But we only need to go out to 9, so let’s focus there.  In the seventh dimension, logically, there are points outside of our time and space that should have lifeforms.  Not ones we’d comprehend, or even necessarily be able to comprehend, but they’d be there.

Sound familiar?

“Yog-Sothoth is the Gate, Yog-Sothoth is the keeper and the guardian of the keyto the gate, all is one in Yog-Sothoth.”

Yog-Sothoth, an iridescent mass of protoplasmic bubbles, sounds kind of like he might be that tenth dimension, doesn’t he?  Existing beyond time, beyond space – he is the essence of all things that are, were, or will be.  His mass of bubbles like those countless, boundless universes, all existing and occasionally brushing up against each other when these dimensions – and maybe the stars – align properly.

And take a look at the ‘wizards’ in Lovecraft’s universe.  The typical wizard in Lovecraft’s universe is one who wields mathematics, arcane formulae, and charts as much as yaks skulls and pre-LSD.  They seek ways to pierce the barriers between dimensions for their unholy power, trying to tap into worlds where their mad goals have been met (and what faster way to go mad, pray tell, than by peering, even shallowly, into a scale of reality where you can see everything?)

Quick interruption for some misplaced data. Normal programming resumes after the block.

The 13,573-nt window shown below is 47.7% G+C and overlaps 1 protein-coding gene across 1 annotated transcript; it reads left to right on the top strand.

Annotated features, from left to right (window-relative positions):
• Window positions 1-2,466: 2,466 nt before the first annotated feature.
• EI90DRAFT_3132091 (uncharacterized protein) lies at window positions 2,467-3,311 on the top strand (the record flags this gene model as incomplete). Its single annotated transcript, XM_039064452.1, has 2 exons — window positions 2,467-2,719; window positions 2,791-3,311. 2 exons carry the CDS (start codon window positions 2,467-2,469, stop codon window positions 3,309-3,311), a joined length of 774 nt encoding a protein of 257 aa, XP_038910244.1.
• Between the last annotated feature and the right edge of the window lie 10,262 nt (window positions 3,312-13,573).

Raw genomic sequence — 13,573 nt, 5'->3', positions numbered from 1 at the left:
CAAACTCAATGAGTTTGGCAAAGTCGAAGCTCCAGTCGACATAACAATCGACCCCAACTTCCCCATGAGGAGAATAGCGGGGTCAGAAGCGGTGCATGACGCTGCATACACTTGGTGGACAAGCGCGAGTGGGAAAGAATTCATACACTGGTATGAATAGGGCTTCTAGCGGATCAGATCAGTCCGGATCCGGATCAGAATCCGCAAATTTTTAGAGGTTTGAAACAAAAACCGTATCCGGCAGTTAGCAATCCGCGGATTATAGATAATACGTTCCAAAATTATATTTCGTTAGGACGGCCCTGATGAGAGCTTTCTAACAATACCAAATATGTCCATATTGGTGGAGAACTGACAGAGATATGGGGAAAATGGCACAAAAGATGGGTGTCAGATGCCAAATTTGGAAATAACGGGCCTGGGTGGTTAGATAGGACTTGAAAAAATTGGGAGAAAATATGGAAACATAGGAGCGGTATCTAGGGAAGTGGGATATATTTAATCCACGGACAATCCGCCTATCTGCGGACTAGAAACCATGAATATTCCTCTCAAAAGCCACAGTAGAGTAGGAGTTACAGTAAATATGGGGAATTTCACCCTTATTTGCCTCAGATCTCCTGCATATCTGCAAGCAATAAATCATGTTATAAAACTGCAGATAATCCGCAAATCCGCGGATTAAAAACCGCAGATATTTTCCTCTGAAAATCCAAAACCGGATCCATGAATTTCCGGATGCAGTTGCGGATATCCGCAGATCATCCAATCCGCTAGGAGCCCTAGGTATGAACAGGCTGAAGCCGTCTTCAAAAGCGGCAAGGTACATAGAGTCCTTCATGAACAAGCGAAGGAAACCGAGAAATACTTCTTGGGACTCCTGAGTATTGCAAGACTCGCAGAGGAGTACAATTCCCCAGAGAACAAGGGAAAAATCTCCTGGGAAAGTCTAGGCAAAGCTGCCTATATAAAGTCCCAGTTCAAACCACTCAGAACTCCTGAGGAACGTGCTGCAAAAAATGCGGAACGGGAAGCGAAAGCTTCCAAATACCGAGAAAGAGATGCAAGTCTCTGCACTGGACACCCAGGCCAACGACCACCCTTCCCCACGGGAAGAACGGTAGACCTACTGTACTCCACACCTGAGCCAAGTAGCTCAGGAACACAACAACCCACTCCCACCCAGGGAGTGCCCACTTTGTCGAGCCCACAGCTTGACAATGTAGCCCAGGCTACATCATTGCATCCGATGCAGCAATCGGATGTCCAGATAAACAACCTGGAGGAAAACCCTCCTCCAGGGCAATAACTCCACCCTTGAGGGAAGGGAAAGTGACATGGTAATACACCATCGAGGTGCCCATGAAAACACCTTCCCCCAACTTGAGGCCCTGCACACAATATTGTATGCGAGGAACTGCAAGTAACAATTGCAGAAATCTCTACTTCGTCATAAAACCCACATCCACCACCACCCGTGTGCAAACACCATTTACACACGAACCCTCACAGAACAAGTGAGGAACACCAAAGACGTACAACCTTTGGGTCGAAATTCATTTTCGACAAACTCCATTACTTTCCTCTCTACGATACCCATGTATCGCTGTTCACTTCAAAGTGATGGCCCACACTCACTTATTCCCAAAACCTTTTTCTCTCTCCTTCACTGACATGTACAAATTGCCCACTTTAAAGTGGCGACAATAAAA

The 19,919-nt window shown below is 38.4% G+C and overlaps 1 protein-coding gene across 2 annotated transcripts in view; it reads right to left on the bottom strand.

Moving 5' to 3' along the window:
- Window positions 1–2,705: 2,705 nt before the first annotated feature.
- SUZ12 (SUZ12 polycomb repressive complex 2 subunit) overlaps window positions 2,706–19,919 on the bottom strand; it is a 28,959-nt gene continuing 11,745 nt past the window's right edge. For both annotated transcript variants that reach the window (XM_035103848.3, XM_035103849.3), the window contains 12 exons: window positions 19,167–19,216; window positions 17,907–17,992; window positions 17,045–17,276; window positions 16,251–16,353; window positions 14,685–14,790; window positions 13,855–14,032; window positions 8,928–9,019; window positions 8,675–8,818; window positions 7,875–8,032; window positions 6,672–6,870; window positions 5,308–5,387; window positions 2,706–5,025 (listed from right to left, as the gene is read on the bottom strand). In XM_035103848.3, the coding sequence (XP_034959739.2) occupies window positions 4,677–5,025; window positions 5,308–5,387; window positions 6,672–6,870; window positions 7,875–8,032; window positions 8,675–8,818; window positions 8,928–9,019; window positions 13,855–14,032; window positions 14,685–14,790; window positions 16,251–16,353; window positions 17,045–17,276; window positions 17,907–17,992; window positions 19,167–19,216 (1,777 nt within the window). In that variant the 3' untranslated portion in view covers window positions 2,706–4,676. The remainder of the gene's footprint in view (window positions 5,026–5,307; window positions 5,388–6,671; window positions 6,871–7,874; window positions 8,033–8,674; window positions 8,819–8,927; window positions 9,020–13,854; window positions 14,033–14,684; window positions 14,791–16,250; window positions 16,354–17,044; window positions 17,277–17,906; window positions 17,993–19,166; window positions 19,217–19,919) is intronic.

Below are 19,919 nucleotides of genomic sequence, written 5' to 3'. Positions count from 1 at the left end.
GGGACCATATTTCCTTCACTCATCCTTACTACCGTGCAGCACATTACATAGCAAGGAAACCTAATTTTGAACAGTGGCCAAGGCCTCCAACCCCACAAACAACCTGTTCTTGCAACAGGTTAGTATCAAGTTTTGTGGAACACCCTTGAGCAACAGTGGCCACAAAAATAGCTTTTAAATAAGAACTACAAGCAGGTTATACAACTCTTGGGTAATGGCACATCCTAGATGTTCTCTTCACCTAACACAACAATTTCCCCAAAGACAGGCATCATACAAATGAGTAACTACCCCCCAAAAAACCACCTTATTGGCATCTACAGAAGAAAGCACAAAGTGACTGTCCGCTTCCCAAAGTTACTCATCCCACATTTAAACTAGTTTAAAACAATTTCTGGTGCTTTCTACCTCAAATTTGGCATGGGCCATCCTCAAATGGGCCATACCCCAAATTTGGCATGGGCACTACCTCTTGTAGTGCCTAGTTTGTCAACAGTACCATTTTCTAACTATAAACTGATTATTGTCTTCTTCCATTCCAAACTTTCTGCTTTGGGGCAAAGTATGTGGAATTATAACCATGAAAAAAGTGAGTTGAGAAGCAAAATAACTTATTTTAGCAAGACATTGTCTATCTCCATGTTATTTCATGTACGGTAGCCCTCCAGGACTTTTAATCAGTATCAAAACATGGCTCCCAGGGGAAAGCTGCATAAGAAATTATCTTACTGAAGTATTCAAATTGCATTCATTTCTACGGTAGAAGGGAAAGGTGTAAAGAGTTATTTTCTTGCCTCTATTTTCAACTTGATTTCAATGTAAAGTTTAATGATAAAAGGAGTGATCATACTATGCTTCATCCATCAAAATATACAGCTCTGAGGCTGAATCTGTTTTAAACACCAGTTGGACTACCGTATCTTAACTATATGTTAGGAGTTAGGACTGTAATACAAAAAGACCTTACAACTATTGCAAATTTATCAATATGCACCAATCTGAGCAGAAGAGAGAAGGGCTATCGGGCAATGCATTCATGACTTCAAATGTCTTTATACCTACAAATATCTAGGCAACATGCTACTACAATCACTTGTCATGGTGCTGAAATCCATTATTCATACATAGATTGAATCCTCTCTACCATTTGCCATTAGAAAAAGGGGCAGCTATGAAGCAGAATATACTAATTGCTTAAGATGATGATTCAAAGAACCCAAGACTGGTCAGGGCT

Oh, and that pre-LSD?

Take a read of Frank Belknap Long’s “The Hounds of Tindalos” some time.  Our ‘hero’ ends up finding and using a drug that lets him peer throughout the fifth dimension, looking back through time… and he ends up attracting the attention of the monsters that exist there, and who come for him… and who, after an earthquake, find a loophole in their own physical laws to come through his new fortress to get him.

References to a quantum universe – and the potential horror of a universe where we might end up brushing against another universe with laws completely inimical to our own – is a core of Lovecraft’s work.  It turns up again and again, especially in some of his later works.  And, as we gain a further understanding of the cosmos and its workings, I think it’ll be more important to remember those warnings.

Let’s look at one of SciFi’s more beloved ideas, after all – hyperspace.  Shifting into a dimension where you can break that pesky light-speed speed limit.  Well… how the heck do we know what might be out there?

And whether or not they might show up around here, hungry?

But then, all of this assumes that in all the possible universes out there, somebody’s figured out the way to get between them.

And in functional infinity, what are the odds of that happening, right?

Pleasant dreams!